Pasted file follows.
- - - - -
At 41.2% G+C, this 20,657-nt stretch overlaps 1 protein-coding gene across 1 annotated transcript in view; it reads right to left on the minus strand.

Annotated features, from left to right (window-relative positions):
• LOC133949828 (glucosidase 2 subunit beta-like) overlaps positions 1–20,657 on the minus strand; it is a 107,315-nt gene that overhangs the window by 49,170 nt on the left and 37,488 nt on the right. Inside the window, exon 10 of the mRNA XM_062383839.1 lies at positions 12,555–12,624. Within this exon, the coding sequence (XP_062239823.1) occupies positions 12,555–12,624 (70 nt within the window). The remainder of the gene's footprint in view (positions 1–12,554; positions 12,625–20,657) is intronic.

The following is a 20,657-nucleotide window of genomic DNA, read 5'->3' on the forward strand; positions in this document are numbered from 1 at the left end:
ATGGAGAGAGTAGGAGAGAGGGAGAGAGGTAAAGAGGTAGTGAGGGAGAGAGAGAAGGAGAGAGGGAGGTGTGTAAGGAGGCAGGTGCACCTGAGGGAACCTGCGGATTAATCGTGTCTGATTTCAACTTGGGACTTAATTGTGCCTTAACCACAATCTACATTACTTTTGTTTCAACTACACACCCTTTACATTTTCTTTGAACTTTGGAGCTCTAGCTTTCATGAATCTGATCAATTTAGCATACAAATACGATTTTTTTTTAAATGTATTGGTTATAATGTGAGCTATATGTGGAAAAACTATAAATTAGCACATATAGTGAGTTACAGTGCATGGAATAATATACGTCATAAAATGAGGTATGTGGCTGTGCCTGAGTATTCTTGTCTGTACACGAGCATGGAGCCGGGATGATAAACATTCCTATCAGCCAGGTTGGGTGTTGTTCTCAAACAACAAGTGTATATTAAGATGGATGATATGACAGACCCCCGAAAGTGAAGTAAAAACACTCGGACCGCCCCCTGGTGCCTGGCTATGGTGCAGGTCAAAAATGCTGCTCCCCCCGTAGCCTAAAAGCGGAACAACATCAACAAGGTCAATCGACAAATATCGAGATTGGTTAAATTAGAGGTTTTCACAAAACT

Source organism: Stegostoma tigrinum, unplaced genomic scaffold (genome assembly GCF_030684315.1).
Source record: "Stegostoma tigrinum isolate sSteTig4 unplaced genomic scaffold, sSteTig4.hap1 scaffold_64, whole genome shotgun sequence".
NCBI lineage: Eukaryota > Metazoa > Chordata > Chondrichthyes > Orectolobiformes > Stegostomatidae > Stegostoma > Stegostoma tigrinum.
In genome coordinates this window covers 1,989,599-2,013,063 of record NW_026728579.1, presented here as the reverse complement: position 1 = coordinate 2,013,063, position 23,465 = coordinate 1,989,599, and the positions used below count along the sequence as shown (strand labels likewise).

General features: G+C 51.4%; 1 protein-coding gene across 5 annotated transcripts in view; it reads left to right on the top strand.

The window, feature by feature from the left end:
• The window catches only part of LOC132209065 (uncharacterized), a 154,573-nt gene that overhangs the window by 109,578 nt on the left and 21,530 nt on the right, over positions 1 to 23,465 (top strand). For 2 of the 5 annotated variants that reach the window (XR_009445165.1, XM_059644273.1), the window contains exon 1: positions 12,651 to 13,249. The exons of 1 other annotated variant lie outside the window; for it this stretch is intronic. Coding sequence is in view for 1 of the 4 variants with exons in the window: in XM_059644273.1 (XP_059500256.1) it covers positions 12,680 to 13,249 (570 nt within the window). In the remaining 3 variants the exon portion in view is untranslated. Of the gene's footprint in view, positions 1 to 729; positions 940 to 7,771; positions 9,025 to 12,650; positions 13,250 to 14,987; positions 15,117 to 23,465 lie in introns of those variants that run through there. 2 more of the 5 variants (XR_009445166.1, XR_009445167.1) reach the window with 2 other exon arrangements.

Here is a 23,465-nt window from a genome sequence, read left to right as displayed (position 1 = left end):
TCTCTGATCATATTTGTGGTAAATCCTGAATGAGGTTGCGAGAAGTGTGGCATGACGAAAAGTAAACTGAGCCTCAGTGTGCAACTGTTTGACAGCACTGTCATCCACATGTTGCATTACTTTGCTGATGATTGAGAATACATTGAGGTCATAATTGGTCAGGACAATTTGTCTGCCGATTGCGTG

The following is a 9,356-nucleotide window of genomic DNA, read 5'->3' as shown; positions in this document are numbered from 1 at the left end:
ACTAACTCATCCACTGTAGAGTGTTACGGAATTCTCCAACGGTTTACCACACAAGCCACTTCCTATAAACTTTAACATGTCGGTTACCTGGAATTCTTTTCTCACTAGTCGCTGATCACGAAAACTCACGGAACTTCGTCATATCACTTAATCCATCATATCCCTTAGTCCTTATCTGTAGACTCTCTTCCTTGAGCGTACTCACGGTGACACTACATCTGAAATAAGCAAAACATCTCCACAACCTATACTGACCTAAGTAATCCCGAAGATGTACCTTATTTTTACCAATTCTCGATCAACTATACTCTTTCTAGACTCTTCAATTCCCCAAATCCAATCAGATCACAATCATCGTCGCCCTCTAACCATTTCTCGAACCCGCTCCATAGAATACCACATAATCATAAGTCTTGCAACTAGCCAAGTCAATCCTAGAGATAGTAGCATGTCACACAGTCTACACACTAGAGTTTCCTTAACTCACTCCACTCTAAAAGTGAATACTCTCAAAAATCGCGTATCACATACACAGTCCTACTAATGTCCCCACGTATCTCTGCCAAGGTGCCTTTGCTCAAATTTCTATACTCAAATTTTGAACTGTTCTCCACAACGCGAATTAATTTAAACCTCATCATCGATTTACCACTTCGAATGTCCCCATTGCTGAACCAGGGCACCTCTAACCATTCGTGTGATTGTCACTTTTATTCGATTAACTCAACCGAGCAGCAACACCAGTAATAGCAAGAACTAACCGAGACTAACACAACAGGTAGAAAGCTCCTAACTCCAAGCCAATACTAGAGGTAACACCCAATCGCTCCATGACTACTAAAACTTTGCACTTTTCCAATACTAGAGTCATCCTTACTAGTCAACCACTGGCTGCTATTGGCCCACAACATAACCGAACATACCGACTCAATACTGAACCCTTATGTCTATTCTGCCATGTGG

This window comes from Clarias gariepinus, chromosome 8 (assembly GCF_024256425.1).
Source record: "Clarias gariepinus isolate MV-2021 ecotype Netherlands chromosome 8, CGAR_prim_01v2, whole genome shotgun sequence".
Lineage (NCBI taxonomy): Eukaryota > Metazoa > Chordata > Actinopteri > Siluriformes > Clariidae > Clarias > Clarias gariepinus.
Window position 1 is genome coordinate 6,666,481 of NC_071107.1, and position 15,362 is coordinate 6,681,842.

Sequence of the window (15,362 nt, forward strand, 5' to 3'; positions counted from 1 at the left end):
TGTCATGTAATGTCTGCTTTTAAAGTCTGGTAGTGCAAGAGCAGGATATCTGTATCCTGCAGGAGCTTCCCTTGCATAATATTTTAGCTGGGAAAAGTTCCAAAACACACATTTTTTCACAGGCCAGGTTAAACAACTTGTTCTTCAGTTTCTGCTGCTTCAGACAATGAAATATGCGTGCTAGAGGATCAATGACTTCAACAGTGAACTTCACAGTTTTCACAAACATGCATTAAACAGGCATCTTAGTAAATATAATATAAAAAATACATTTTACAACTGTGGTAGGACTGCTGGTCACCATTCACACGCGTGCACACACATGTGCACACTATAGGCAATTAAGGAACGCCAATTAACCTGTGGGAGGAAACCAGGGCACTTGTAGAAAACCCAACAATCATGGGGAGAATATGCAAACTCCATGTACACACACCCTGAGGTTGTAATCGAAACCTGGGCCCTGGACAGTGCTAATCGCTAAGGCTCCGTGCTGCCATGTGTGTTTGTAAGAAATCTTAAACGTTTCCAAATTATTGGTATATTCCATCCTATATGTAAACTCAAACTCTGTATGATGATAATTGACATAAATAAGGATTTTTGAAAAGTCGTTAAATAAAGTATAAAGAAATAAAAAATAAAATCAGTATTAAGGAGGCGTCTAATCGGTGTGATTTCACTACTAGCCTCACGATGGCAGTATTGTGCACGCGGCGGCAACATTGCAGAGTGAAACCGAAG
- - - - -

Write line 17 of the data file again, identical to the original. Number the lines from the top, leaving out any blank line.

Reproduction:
This window comes from Clarias gariepinus, chromosome 8 (assembly GCF_024256425.1).